I’m writing a book about that time in my life, trying to figure out the design of the story, trying to remember all that happened in the year 1979 particularly, the worst year of my life.

Today I can jet to a city like Chicago where in 1979 I couldn’t sit on the stoop of the apartment building where I lived. In the past year I’ve traveled as far as Seattle and Colorado, I’ve braved the big cities of New York and Chicago, and if I get into a writing conference for summer, I plan to go to Los Angeles. In 1979, I couldn’t sit in a high school classroom without panic assaulting my body and mind. And so I quit school.

But things are not the same. I am not the same.

I must be traveling on now, because there’s too many places I gotta see. Bye, bye babe, it’s been a sweet love, but… If I stay here with you now, things just couldn’t be the same. Because I’m as free as a bird now, and this bird you cannot change. – Ronnie Van Zant

When I was 17 I prayed for overnight miracles; more than 30 years later, I’ve learned miracles don’t happen overnight but over a lifetime.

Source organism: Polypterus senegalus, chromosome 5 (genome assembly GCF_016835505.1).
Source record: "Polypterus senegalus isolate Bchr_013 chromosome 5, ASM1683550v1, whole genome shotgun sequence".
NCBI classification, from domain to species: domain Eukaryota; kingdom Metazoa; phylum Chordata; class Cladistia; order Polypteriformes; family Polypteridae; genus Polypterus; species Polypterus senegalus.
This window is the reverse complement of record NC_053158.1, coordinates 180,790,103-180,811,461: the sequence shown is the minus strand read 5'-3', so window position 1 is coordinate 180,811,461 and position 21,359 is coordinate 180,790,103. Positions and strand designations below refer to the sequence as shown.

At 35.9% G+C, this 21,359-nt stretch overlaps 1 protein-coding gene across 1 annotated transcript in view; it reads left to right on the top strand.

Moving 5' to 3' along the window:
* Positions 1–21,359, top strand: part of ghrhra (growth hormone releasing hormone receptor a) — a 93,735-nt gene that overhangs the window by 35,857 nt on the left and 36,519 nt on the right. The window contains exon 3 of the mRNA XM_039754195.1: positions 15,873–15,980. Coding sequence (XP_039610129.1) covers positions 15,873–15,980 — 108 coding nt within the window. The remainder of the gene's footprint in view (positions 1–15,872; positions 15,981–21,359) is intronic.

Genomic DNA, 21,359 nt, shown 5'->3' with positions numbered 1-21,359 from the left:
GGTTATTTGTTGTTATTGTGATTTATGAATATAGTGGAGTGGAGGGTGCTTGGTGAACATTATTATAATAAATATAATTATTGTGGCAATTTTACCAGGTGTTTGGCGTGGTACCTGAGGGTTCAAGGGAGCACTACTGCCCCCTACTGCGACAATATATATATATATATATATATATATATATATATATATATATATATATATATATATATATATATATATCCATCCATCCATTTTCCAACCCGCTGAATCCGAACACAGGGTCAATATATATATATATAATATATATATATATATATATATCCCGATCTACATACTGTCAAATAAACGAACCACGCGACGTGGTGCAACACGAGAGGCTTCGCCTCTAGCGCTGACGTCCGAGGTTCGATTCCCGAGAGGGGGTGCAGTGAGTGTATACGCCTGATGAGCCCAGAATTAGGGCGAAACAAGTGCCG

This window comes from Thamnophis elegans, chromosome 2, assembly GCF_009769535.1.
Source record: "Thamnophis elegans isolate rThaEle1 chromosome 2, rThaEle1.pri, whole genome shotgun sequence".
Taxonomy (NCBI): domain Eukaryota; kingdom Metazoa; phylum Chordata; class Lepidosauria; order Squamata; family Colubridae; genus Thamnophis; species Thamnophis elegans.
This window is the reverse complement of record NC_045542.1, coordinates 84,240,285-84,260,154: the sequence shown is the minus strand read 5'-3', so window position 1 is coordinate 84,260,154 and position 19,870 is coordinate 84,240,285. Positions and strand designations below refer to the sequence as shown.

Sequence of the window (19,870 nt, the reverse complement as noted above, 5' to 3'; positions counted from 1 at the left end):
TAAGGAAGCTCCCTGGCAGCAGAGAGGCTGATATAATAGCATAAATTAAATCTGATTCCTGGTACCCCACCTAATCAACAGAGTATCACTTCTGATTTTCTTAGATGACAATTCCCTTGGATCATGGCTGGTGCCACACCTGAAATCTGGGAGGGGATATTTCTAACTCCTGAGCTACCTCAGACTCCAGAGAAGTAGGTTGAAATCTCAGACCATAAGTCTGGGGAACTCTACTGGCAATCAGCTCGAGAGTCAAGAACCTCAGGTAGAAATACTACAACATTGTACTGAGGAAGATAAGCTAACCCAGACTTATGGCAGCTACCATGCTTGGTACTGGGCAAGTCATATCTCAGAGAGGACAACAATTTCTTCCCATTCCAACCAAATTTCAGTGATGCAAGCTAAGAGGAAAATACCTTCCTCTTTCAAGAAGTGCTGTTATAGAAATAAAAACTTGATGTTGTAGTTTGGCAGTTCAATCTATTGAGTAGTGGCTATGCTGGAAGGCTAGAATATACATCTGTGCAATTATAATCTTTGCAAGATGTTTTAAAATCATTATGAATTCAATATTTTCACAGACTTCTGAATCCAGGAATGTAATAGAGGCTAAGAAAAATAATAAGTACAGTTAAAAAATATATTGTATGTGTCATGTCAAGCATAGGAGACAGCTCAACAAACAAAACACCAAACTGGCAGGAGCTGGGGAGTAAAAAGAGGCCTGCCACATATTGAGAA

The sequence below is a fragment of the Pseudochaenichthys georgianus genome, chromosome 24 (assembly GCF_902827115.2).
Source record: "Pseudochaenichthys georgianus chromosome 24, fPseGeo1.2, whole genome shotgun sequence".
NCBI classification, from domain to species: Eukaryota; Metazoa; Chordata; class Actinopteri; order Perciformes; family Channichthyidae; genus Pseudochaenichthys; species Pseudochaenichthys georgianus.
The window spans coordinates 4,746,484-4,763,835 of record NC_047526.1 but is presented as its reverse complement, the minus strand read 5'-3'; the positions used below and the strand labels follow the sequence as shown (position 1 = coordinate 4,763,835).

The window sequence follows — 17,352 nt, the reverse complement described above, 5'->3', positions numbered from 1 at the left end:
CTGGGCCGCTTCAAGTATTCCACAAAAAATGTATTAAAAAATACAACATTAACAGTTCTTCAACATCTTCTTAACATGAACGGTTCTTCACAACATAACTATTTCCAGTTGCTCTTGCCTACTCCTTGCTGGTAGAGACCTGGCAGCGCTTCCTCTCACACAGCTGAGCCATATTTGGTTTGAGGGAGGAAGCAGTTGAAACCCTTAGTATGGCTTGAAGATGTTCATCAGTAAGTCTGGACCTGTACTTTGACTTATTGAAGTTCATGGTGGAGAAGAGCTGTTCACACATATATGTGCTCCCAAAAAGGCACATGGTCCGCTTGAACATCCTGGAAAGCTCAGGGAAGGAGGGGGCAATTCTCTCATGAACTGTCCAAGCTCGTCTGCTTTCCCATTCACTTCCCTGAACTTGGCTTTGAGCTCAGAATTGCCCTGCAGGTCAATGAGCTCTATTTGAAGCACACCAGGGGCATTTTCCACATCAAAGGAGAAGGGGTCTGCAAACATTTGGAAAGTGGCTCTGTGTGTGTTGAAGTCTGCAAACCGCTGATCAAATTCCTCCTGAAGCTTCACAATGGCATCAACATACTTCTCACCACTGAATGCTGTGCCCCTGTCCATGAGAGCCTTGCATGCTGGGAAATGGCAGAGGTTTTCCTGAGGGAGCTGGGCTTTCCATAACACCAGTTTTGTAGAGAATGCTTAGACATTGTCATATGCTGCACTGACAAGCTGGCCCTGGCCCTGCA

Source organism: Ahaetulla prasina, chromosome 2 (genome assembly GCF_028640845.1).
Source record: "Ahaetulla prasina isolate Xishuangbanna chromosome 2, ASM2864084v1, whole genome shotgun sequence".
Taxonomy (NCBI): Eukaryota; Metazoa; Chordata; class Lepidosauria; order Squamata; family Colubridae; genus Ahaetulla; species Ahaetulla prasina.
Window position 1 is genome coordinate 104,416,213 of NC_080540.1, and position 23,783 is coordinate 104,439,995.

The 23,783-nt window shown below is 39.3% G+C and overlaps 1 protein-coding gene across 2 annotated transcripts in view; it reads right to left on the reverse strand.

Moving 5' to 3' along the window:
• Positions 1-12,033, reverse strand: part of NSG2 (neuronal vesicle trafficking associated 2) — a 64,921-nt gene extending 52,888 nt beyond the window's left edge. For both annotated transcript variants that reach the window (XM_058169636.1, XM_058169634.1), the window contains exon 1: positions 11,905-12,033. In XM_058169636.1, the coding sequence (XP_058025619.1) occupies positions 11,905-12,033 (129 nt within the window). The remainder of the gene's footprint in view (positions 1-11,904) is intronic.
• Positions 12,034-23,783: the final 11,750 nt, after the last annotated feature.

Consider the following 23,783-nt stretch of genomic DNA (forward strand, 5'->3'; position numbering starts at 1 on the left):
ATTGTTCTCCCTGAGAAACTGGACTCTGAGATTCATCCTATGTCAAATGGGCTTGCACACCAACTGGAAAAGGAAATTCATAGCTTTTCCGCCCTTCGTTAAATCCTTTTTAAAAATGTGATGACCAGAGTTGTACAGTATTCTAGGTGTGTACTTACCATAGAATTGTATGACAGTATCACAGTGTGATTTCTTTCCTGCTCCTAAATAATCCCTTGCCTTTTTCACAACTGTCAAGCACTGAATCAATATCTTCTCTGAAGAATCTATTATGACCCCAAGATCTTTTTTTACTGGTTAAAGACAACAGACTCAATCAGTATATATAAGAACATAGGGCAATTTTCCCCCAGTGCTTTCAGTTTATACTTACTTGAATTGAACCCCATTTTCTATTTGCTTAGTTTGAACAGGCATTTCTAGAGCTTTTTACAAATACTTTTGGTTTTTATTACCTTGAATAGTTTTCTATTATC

On October 20, 1977, just three days after the release of Street Survivors, and five shows into their most successful headlining tour to date, Lynyrd Skynyrd’s chartered Convair CV-300 ran out of fuel near the end of their flight from Greenville, South Carolina, where they had just performed at the Greenville Memorial Auditorium, to LSU in Baton Rouge, Louisiana. Though the pilots attempted an emergency landing on a small airstrip, the plane crashed in a forest in Gillsburg, Mississippi.[13] Ronnie Van Zant, Steve Gaines, Cassie Gaines, assistant road manager Dean Kilpatrick, pilot Walter McCreary and co-pilot William Gray were killed on impact; the other band members (Collins, Rossington, Wilkeson, Powell, Pyle, and Hawkins) and road crew suffered serious injuries. – Via Wikapedia.


    • Thank you, Bridget, in my lifetime, if I want to define anything as a miracle, I must look at it in terms of years. Thanks for reading my blog again. I’m sure you are very busy. I’m more than halfway through your book. Among other things you do well, you do great sex scenes! Seriously. Cindy